Tips from a sleep coach

Bloodshot eyes and fuzzy thinking are typical hallmarks of early parenthood.

And it’s no surprise — 43 percent of new parents get only one to three hours of uninterrupted sleep per night according to a study commissioned by Owlet Baby Care. Because newborns wake up every two to three hours, getting baby to sleep promptly can have a huge impact on everyone’s overall wellbeing.

To help parents find a few extra zzz’s in their nighttime routine and shed light on the basics on newborn sleep, we sat down with Michelle S. Donaghy, MSD Baby Sleep Coach. Based in Brea, she is a certified Gentle Sleep Coach who has helped several hundred families implement better sleep practices.

Allowing baby the opportunity to work it out and put themselves back to sleep is always best.


OCF: What are the sleep cycles like for newborns?

Michelle S. Donaghy: Newborns sleep a lot but their sleep is not well developed or organized. So you may not even realize it, but they are getting about 15 to 18 hours in a 24-hour period as sleep usually comes in small increments.

In the early stages, newborns spend about half of their sleep in the active kind of sleep called REM. In REM sleep, they are more easily aroused and are sleeping lightly. Babies also cycle between REM and non-REM more than adults do and every time they switch they have a partial awakening.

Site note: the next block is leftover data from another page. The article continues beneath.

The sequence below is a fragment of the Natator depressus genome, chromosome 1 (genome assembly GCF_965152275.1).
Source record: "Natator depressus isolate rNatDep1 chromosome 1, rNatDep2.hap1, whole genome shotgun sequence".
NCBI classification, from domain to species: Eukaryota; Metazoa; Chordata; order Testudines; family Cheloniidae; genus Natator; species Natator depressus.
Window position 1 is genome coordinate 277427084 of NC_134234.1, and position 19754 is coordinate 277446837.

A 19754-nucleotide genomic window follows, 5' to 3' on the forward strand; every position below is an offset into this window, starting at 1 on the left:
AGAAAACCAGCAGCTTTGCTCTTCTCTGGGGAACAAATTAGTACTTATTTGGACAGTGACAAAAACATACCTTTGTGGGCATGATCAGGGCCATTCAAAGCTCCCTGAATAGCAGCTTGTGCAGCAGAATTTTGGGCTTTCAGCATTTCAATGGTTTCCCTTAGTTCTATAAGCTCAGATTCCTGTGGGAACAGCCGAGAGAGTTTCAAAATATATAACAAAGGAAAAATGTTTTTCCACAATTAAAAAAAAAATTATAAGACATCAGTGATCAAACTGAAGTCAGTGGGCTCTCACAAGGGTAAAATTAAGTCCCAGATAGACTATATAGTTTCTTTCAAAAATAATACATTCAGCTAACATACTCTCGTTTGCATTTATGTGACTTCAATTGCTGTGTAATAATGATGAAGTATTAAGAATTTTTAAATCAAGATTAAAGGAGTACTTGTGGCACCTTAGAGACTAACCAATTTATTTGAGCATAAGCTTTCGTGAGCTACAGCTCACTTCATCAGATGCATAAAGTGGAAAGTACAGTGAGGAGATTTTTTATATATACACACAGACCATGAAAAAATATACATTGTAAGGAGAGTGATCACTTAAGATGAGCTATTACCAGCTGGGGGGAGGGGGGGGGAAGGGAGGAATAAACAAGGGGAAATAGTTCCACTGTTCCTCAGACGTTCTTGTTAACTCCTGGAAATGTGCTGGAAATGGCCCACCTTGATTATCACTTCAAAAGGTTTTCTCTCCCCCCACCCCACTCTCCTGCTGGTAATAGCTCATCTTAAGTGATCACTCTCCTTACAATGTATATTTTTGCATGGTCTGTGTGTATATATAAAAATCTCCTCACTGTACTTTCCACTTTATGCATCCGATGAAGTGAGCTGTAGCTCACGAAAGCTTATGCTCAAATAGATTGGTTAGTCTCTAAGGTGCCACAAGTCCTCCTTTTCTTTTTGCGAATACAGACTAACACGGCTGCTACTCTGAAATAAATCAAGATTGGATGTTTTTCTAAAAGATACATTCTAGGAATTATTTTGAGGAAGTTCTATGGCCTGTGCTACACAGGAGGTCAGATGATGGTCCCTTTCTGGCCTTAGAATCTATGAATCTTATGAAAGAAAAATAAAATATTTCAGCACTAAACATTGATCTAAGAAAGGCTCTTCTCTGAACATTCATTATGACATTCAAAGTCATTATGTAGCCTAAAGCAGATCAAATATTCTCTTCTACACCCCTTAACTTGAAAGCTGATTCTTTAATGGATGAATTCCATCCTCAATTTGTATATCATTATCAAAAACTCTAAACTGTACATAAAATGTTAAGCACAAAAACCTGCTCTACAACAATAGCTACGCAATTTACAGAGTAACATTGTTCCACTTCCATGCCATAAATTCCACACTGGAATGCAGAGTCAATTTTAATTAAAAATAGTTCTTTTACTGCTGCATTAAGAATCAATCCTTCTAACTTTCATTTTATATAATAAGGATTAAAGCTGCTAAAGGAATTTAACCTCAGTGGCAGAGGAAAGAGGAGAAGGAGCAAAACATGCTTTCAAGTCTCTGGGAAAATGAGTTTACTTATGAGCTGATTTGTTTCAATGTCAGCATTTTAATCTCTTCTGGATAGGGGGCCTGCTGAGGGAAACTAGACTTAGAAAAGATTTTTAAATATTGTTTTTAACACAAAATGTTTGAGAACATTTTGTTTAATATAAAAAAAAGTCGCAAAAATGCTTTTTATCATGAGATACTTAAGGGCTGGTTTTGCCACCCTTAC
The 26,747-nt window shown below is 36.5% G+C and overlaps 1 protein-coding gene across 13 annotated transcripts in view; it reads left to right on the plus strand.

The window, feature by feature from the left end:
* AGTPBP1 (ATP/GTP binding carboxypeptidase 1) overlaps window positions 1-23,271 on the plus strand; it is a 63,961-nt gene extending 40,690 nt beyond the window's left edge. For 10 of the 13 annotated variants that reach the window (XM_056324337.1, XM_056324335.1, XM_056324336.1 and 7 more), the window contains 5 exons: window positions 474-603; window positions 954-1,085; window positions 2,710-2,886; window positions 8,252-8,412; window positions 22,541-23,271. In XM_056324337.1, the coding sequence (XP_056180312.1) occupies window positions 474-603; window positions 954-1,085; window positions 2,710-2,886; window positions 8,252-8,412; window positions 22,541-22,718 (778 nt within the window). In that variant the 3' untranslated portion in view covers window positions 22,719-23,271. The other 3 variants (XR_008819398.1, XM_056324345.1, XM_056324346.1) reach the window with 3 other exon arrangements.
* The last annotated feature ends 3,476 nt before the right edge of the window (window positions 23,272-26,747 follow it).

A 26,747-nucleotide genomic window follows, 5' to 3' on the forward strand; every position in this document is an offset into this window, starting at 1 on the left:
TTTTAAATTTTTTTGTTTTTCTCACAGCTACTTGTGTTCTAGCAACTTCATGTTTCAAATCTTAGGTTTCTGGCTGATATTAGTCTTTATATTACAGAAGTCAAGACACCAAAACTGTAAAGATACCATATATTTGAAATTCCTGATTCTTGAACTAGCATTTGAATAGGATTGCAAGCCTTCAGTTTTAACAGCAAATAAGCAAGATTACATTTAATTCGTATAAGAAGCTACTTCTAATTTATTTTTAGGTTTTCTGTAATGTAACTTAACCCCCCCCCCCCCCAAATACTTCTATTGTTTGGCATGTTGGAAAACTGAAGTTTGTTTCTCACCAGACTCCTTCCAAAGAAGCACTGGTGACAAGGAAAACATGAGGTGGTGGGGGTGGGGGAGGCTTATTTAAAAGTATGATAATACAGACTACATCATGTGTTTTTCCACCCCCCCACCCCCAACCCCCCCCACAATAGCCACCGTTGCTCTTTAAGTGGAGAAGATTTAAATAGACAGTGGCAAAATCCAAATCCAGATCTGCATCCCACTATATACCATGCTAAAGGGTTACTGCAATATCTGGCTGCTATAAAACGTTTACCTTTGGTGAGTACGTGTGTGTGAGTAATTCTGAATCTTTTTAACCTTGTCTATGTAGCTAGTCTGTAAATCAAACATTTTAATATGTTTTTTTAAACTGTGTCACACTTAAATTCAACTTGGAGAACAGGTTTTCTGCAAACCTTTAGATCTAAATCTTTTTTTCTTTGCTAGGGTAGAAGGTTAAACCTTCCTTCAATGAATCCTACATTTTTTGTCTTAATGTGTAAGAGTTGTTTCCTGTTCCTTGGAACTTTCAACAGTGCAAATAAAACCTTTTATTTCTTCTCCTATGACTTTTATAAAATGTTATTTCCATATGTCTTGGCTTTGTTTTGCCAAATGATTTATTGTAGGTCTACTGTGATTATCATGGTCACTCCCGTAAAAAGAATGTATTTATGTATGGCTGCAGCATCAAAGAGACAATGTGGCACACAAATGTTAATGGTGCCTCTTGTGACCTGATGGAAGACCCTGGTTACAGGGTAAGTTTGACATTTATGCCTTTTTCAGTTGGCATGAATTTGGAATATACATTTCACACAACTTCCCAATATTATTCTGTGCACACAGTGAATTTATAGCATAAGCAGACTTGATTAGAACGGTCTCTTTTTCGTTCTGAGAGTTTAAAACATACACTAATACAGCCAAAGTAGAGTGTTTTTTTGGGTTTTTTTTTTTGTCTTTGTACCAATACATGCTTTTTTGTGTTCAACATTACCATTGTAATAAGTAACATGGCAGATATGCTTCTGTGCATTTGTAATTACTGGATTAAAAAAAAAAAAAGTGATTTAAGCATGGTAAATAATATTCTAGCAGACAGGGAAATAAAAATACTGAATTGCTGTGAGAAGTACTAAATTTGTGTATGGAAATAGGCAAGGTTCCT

OCF: What are some easy ways to help baby fall back to sleep?

Donaghy: Allowing baby the opportunity to work it out and put themselves back to sleep is always best. If baby never learns how to get back to sleep after partial arousal independently, they most likely won’t learn to sleep through the night.

If baby is fully awake and crying, go to them and soothe with techniques such as patting, shushing, stroking, or diaper change and re-swaddling.

Then put baby back in their bed. Sometimes less is more, and all baby needed was to be re-swaddled before being put back into their bed to fall asleep.

It’s OK to stay cribside until baby dozes off, but the middle of the night is not the time for playtime or awake time.

OCF: What kind of routine should parents implement before putting a newborn down to sleep?

Donaghy: Newborns don’t need a lot of preparation for sleep. But a consistent bedtime and a few simple steps leading up to bedtime will help set the stage to regulate and improve sleep.

The simple steps could be going to the bedroom, changing into pajamas and a clean diaper, swaddle, darkened the room, turn on white noise, a pre-bedtime feed and rock or hold them in your arms to the point of drowsiness but not fully asleep then put baby down into the crib and let baby finish falling asleep in the sleeping space.

OCF: Do you have any advice for parents who are lacking in sleep?

Donaghy: My best suggestion would be to have a bedtime routine of their own. Set a timer when you will turn off all electronics that is at least 60 minutes before you would like to fall asleep.

The ideal bedtime for most adults is to be asleep between 10 and 11 p.m. Having a little routine with something relaxing like reading, yoga or listening to meditation is very helpful in getting the body ready for sleep at night.

Other tips would be for parents to take turns attending to a child who is not sleeping through the night.